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film review

Emma Bovary (played by Mia Wasikowska) is supposedly revolted by her commonplace surroundings in provincial Normandy, but the camera constantly tries to seduce us with picturesque imagery.

Filmmakers have been trying to capture Madame Bovary on the screen ever since the movies learned to talk.

But, although film technology has improved, the challenge of giving a good account of Gustave Flaubert's novel seems only to have become more difficult.

You can see one of the problems during almost every minute of Sophie Barthes's new version: Emma Bovary (played by Mia Wasikowska) is supposedly revolted by her commonplace surroundings in provincial Normandy, but the camera constantly tries to seduce us with picturesque imagery. Her boring village becomes our period-movie theme park.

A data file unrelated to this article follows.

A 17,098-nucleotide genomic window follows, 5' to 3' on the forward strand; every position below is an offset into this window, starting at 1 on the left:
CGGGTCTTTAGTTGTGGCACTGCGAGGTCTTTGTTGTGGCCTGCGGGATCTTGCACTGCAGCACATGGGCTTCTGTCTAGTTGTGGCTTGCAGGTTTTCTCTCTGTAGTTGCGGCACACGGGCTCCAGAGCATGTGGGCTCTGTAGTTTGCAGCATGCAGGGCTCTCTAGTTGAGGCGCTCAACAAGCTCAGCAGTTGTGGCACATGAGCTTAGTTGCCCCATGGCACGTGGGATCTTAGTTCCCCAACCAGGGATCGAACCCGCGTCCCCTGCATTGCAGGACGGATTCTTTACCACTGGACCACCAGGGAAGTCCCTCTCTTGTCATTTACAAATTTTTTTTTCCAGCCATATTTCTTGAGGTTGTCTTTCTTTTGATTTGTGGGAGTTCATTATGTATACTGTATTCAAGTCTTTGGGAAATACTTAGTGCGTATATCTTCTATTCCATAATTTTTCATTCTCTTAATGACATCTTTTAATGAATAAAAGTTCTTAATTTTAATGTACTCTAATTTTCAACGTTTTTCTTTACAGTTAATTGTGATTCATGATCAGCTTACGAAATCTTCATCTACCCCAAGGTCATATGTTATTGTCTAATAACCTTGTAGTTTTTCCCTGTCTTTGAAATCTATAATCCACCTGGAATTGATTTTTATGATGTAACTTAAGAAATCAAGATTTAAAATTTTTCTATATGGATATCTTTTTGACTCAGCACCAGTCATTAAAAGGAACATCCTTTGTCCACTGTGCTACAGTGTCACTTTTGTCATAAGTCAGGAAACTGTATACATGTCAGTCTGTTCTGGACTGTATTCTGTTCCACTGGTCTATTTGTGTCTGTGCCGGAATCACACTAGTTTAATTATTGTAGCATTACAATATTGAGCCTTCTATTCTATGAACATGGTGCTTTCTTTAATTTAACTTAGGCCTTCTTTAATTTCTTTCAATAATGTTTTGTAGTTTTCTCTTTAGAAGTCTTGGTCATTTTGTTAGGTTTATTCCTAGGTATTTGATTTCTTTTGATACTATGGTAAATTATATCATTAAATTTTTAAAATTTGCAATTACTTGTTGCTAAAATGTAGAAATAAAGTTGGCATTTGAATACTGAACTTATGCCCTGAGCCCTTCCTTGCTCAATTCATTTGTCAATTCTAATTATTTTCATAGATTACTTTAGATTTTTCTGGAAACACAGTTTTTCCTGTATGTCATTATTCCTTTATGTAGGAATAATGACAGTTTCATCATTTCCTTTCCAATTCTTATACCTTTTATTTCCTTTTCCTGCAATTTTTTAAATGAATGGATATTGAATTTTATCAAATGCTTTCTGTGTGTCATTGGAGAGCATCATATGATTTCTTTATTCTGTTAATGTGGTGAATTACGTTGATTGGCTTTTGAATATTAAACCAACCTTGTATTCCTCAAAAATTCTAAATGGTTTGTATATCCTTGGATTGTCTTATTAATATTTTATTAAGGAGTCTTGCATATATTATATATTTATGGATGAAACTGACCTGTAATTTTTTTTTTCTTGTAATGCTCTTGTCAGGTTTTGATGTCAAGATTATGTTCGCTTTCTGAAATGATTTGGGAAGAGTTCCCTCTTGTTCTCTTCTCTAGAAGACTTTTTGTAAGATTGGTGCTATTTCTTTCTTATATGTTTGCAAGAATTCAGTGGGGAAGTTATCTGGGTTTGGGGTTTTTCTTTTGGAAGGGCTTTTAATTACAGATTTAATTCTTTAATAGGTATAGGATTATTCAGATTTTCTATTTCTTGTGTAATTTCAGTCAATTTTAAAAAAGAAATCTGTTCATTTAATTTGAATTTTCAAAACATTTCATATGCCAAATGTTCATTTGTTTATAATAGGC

Worse, Emma turns into a straightforward romantic heroine. Flaubert tells us throughout the book that her notions of love are warped by cheap literary romanticism, but Barthes presents her as a true-love warrior who just picks the wrong men.

Barthes feels the need to improve on Flaubert, adding and dropping scenes and inventing social metaphors – mainly spiderwebs and corsets.